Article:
Ever since my mom and dad passed, family holidays have taken on a very weird flavor. My siblings and I, our spouses and kids, we all struggle with our family identity now that the keepers of our shared history and traditions are gone. We even sold our childhood home, so the saying “you can’t go home again” rings particularly true.
So, my wife and children and I decided on a “Drama-Free Christmas.” To pull it off, we made three, simple rules for ourselves:
1. Everyone is welcome … not to come.
We flung open our doors to everyone. My siblings and in-laws, primarily, but the list quickly grew. With families so diverse and spread out, it occurred to us that there were quite a few friends and family members who didn’t have a place to land on Christmas Day. That place became our home. Your kids are celebrating with their spouses’ families? Come over. Your parents snowbird in Arizona, and you celebrated Christmas last July? Come over. Oh, and most importantly, if you can’t come, that’s OK, too. The spirit of Drama-Free Christmas means being OK with people where they are, even if that’s nowhere near you.
2.Well, almost everyone.
Drama-Free Christmas: it’s all right there in the name. We weren’t angling for a Christmas without a hitch. Far from it. We count on hitches. Celebrating the first of what will be many Christmases without my parents, we counted on tears. With lots of little ones running on sugar and little sleep, we expected tantrums. The goal was to create a manger — an imperfect place that welcomed kings and drummer boys alike. That said, in some cases, creating a manger meant telling some of the more rambunctious magi who tend not to get along with one another that they were to leave their drama at the door (gold, frankincense and myrrh optional).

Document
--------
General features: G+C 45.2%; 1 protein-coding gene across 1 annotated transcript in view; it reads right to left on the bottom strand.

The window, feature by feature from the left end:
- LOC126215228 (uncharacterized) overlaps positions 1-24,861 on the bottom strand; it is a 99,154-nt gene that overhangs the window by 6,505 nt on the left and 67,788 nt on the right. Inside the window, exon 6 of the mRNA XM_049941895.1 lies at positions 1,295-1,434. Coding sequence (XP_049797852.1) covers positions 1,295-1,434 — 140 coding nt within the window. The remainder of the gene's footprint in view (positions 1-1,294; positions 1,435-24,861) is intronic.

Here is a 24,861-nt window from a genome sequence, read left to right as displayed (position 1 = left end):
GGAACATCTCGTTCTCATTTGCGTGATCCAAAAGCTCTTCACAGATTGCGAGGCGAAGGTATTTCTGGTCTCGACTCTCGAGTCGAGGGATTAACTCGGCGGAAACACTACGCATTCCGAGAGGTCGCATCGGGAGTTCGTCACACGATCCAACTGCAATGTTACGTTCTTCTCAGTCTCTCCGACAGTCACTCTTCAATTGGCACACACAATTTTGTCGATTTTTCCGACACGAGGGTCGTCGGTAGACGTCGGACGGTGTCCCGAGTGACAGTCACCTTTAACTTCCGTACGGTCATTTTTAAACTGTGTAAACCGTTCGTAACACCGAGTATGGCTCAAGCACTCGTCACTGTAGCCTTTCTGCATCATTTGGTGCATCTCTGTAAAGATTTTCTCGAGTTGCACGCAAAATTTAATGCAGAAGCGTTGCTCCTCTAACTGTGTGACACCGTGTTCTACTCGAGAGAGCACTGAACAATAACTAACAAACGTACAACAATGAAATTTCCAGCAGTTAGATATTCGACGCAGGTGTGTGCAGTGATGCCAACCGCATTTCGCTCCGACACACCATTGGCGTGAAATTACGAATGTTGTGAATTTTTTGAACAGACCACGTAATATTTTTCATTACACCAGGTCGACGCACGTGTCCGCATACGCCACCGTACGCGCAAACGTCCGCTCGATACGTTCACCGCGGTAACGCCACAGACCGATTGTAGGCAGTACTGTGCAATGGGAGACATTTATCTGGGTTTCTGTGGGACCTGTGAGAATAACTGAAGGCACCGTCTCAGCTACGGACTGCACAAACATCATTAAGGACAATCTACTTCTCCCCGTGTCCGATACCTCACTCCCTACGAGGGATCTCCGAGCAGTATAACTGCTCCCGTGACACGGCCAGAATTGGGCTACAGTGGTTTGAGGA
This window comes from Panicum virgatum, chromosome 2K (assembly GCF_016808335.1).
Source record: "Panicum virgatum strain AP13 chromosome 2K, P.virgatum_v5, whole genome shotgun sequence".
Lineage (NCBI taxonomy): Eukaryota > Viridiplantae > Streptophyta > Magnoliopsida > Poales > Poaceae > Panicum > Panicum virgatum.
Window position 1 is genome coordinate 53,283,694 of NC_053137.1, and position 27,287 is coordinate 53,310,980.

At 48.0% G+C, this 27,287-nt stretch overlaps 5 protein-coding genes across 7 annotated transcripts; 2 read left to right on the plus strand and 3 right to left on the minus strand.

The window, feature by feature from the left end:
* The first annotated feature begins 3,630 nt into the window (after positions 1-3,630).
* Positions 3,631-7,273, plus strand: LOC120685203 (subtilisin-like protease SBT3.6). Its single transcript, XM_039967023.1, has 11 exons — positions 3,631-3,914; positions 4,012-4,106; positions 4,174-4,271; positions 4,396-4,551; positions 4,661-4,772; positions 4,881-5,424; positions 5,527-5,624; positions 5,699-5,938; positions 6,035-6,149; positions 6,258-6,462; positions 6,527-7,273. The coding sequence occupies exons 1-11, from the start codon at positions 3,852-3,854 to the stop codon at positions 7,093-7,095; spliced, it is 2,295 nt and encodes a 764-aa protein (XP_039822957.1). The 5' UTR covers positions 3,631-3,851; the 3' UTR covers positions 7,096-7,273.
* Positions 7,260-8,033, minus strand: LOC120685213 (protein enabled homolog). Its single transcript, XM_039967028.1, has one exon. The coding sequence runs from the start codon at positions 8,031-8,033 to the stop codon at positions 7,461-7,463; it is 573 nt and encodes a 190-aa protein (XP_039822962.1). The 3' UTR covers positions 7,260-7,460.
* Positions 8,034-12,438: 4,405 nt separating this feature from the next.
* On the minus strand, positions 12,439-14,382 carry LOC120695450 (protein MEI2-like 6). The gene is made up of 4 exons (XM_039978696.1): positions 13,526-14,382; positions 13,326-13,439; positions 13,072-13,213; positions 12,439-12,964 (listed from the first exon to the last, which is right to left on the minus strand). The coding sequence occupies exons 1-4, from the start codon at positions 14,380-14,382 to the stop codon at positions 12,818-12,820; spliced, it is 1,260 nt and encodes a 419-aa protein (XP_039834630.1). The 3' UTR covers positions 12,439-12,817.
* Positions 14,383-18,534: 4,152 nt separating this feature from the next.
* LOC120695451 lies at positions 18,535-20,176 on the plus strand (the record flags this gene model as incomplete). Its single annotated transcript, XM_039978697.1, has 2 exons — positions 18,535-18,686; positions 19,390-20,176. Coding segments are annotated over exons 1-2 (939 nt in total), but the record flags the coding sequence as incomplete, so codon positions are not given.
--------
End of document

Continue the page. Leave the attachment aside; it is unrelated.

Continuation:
3.Traditions Were Made to Be Broken.
We have a saying in our house: “There’s no such thing as a first-annual anything.” Doing something once doesn’t make it a “tradition.” Traditions are organic. They happen because they mean something to those involved. Traditions that are done solely out of obligation aren’t traditions, they’re burdens. Life (and death) had permanently altered my family’s long-standing traditions, so it was time to make some new ones. Our Drama-Free Christmas does not do a sit-down dinner; food is ready when you are. Our Drama-Free Christmas doesn’t insist on gifts. And our Drama-Free Christmas even recognizes that some good and loving relatives may choose not to attend Mass with us, but we make sure they know they’re welcome.
Drama-Free Christmas greets our guests where they are, not where we wish they would be. Which is, of course, how Jesus greets us on Christmas day and every day.